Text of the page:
I respect the hell out of Ben Wheatley for his drive to make new film. A good 90% of what he’s done, for better or worse, is actual original cinema — not an adaptation of a beloved novel, not a bastardization of a classic film, not a superhero flick that takes bits and pieces from comic books and cobbles them together into a weak installment of some neverending box-office-driven franchise. A Field in England and Sightseers are sort of the pinnacle of this criteria for Wheatley, with Field as a particular achievement — weird as hell, quite unlike anything you’ve seen to date, but importantly a cohesive experience that you can mine for deeper meaning and rewatch ad nauseam without feeling like you’ve exhausted it. Field does more with five or six actors and a muddy pasture than most movies do with $250 million, and so the prospect of Wheatley returning to ragtag roots with his latest film In the Earth was a promising one.
This is largely due to his most recent efforts: a workmanlike remake of Hitchcock’s Rebecca this past year, in which Armie Hammer wore the same yellow suit in like nine different scenes; High-Rise in 2016, an ultimately joyless adaptation of J.G. Ballard’s novel; and Free Fire, an original movie which zips along on first watch and positively drags on subsequent viewings. If each of these films was successively bigger — in budget terms, but also in scope — they also felt less and less like the scrappy Wheatley who made A Field in England in 12 days on just £300,000.
In the Earth follows Martin (Joel Fry) and Alma (Ellora Torchia) as they head into the forest in search of a missing scientist. A mysterious virus has ravaged the planet, and so even the usual wariness of meeting a stranger in the woods is massively heightened. The relevance to a world currently battling the coronavirus is intentional, as Wheatley began writing the film on the first day of the UK lockdown this past year. Principal photography on In the Earth occurred in August 2020, and Wheatley — in a post-screening Q&A after last night’s virtual premiere at the Sundance Film Festival — recalled the experience of a production that could have been shut down at any moment.
The result is a sort of stressed-out folk horror that feels rushed or incomplete in almost every aspect. There are flashes of A Field in England here, in moments of darkly humorous gore, in stilted overlapping dialogue, in the pared-down yet striking design of specific objects or locations. But it never comes together into anything greater. Things that are meant to catch your attention in the first half of the film — a series of trials concerning Martin’s foot, or the haunting lore around an ancient forest-dwelling beast — are forgotten in the second half. Laser-focus on something like a scar might be unsettling in the moment, but it never moves anywhere, instead just sort of sitting there before flicking to the next weird mirage.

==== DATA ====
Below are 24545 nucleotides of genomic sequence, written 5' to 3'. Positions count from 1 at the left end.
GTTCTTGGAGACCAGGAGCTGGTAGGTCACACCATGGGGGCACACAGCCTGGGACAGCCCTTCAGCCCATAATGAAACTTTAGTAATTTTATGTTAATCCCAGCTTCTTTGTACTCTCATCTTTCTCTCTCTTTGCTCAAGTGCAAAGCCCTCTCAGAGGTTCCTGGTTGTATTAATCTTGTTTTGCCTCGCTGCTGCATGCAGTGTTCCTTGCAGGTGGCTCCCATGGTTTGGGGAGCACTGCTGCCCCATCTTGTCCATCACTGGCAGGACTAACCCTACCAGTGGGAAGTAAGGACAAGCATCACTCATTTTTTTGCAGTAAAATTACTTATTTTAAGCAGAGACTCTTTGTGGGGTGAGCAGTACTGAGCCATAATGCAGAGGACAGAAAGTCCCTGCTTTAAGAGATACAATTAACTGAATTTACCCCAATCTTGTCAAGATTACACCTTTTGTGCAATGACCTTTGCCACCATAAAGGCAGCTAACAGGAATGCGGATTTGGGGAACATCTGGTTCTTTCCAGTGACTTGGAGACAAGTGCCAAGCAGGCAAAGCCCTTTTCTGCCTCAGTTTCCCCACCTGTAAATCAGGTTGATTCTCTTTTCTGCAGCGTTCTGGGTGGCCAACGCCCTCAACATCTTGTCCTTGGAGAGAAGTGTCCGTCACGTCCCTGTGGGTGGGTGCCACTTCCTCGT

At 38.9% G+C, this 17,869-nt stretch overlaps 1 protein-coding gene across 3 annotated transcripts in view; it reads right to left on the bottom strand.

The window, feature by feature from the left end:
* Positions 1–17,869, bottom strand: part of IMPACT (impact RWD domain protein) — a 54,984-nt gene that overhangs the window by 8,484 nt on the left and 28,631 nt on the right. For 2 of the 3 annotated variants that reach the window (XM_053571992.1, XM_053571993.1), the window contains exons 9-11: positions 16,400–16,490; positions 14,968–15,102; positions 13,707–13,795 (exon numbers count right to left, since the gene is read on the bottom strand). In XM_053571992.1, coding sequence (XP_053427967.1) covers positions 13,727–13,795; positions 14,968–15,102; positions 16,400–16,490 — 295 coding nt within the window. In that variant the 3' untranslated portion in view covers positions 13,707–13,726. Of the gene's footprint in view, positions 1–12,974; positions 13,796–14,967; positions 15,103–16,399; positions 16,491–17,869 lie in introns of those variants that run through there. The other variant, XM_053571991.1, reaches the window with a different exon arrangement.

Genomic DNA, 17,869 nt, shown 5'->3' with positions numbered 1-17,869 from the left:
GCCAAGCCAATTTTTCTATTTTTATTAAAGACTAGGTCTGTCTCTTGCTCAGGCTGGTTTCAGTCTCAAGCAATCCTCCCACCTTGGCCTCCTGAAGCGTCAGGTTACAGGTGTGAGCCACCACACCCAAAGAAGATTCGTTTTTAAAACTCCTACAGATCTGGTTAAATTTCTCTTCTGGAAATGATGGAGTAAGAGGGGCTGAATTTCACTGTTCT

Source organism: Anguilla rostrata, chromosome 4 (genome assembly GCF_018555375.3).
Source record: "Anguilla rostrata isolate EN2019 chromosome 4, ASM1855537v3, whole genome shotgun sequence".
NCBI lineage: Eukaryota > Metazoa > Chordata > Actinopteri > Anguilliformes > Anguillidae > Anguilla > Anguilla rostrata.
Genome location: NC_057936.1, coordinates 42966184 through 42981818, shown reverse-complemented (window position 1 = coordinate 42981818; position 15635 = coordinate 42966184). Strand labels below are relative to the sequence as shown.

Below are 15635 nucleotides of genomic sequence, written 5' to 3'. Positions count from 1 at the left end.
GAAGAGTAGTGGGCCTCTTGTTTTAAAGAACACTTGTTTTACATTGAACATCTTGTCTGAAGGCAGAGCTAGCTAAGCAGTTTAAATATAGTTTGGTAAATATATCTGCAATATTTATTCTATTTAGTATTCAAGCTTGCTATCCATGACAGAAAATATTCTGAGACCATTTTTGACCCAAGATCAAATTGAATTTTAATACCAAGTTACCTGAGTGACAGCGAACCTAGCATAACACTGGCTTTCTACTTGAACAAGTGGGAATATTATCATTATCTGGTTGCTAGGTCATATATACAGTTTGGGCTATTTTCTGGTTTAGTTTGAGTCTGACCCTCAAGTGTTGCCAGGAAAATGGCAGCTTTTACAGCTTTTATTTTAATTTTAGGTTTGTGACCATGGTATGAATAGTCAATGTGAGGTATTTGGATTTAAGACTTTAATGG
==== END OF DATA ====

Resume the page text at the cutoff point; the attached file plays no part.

In Wheatley’s introduction to the screening he warned that In the Earth is “not about Covid, but it doesn’t ignore it.” Certain ideas introduced in the film underscore this real-world inspiration, like the difficulty in communication between characters meeting for the first time after months and months in isolation. But after the introduction of this idea, the communication that resumes for the rest of the runtime is more or less what you’d find in a film without such a concept. Sure, like A Field in England before it, In the Earth is somewhat more of a psychological abstract than a straightforward narrative. And yet there’s neither a sense of satisfaction nor disquiet by the end. It just sits there.
Three non-Wheatley comparisons spring to mind, all in different budget brackets. First is The Ritual, another low-budget folk horror concerning forest wanderers brushing up against an ancient evil. Strange lights flashing in the woods coalesce into something meaningful in Ritual, relating to the character’s past such that the character’s future gains actual stakes. Strange flashing lights in Wheatley’s latest are very much just strange flashing lights. When In the Earth leans into hard sci-fi it’s tough not to think of the mid-budget Annihilation, and tough not to wish that the science presented here were even half as interesting. And as far as world-building is concerned, In the Earth comes across as the low-calorie version of Children of Men. That movie was made with £37 million, but the tangible nature of that virus-wracked world came not from money but from fully-realized ideas.
“People bargain with what they’ve got,” notes one character near the end of In the Earth. I respect Wheatley for his drive to make new film, original film, and film that doesn’t necessarily strive to fit a traditional narrative. He works with what he’s got, and when he’s got very little he still manages occasional brilliance. Successfully making a film during the coronavirus is an achievement, to be sure, but shorn of that one might hope Wheatley slows down a bit for his next original feature (if IMDb is to be believed, his next directorial effort will be a sequel to the Jason Statham shark actioner The Meg). I’ll still be there on opening night for that next new Wheatley film, but I won’t likely be revisiting In the Earth in the meantime.